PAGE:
In the third installment in our series of programs on the private enforcement of competition law in European jurisdictions, partner Gerjanne te Winkel and associate Sophie van de Graaff discuss developments in the Netherlands, with particular attention to the effects of the 2014 EU Damages Directive, the actions available to victims of cartel activities, the passing-on defense, and other issues relevant to parties to these matters.
Jones Day partners Jürgen Beninca and Dieter Strubenhoff discuss how private litigation relating to antitrust and competition enforcement in Germany has changed in recent years, what factors claimants should consider when preparing to file an action, how these proceedings often play out, and what parties to these actions most need to understand.
In May of 2019, the Trump Administration lifted the suspension of Title III of the Helms-Burton Act. This cleared the way for U.S. nationals with claims to property in Cuba that was confiscated under the Castro regime to file suit in U.S. courts against persons that may be “trafficking” in that property. Jones Day Miami-based partners Rick Puente and Chris Pace discuss the most recent court actions and decisions related to Title III matters.
Private enforcement actions relating to antitrust matters has increased dramatically across Europe in recent years, both as follow-on damages claims in reaction to governmental enforcement actions, or as standalone competition claims pursued in litigation and arbitration by private parties. Jones Day partners Jürgen Beninca and Nicholas Cotter discuss what is behind the escalation in cases, including the effects of the European Union’s 2014 Damages Directive.
Long before ESG caught the attention of corporate boardrooms, Wall Street, and the investing public, socially responsible investing thrived in the form of tax credit investments, often in the form of incentives implemented by the federal and state governments to encourage the development of real estate projects beneficial to a specific community. Jones Day’s Jeff Gaulin, Patrick Cronin, Doug Banghart, and John Kelley explain how these programs work and the potential impact on the areas they are designed to help, as well as how they have expanded and can help investors of all kinds meet their ESG objectives. For more information on other ESG topics that may be relevant for your organization, please see our ESG insights page.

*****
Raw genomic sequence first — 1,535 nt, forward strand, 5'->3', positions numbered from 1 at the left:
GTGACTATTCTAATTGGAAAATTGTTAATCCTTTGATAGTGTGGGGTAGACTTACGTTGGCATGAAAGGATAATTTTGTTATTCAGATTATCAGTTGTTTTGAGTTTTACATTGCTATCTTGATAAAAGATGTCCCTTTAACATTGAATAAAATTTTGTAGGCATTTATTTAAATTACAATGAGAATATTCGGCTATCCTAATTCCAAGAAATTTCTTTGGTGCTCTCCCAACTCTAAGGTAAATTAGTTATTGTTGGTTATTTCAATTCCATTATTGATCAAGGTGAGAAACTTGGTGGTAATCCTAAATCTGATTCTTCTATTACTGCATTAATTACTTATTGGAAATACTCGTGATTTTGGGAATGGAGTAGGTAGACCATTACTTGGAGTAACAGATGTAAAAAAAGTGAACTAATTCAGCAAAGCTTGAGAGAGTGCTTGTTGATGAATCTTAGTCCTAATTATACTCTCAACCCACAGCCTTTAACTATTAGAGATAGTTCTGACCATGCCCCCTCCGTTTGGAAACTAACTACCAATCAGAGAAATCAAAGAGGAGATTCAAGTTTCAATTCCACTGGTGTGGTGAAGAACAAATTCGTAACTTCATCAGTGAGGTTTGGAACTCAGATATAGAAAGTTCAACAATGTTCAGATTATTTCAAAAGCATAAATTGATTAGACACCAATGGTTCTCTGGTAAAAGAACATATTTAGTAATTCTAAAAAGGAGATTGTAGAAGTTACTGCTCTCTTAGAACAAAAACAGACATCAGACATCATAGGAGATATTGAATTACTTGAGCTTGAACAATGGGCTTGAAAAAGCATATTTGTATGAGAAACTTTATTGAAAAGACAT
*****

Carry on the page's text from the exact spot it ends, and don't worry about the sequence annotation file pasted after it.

A federal appeals court has overturned Tiffany & Co’s $21 million judgment against Costco Wholesale over the retail chain’s sale of diamond engagement rings with the “Tiffany” name. Jones Day partners Meredith Wilkes and Jessica Bradley explain why the decision is illustrative of the treatment of evidence at the summary judgment stage, while also providing clarification on differences between trademark infringement and counterfeiting.
Takeaways from this discussion:
- Green bond issues are surging worldwide, eclipsing US$257 billion in 2019.
- Major corporates, including many not usually associated with climate initiatives, are bringing green bonds to market, spanning the investment grade and high-yield spectrum and including more exotic instruments as convertibles and covered bonds.
- Green bond qualifying standards in Europe differ from those in the United States. An EU Green Bond Standard may be adopted as early as Q4 2020.
- First-time issuers should plan time to calibrate their green bond framework and prepare for reporting requirements, enhanced investor outreach, and potential for liability.
- “Greenwashing” remains a concern.
In this edition of Jones Day’s Women in IP series, partners Rebecca Swindells and Meredith Wilkes explore the challenges of protecting trade secrets when employees are working at home or other locations outside the office. They discuss the obligations incumbent on employers to protect trade secrets, the risks related to remote employees that should be addressed, and the legal remedies available when trade secrets are compromised.
Since the Trump Administration lifted the suspension of Title III of the Helms-Burton Act in May 2019, thereby allowing U.S. citizens to sue companies profiting from assets in Cuba seized under the Castro regime, high-profile corporations in several industries are facing—or are potentially facing—significant legal action. Jones Day partners Rick Puente and Chris Pace review recent developments and talk about what affected parties and stakeholders should watch for in 2020.
False advertising cases remain a complicated area of intellectual property law. Jones Day’s Meredith Wilkes, Jessica Bradley, and John Froemming talk about the types of false advertising claims, explain who can sue, describe the available remedies, and review the recent decision in the MillerCoors v. Anheuser-Busch Companies Super Bowl commercial case.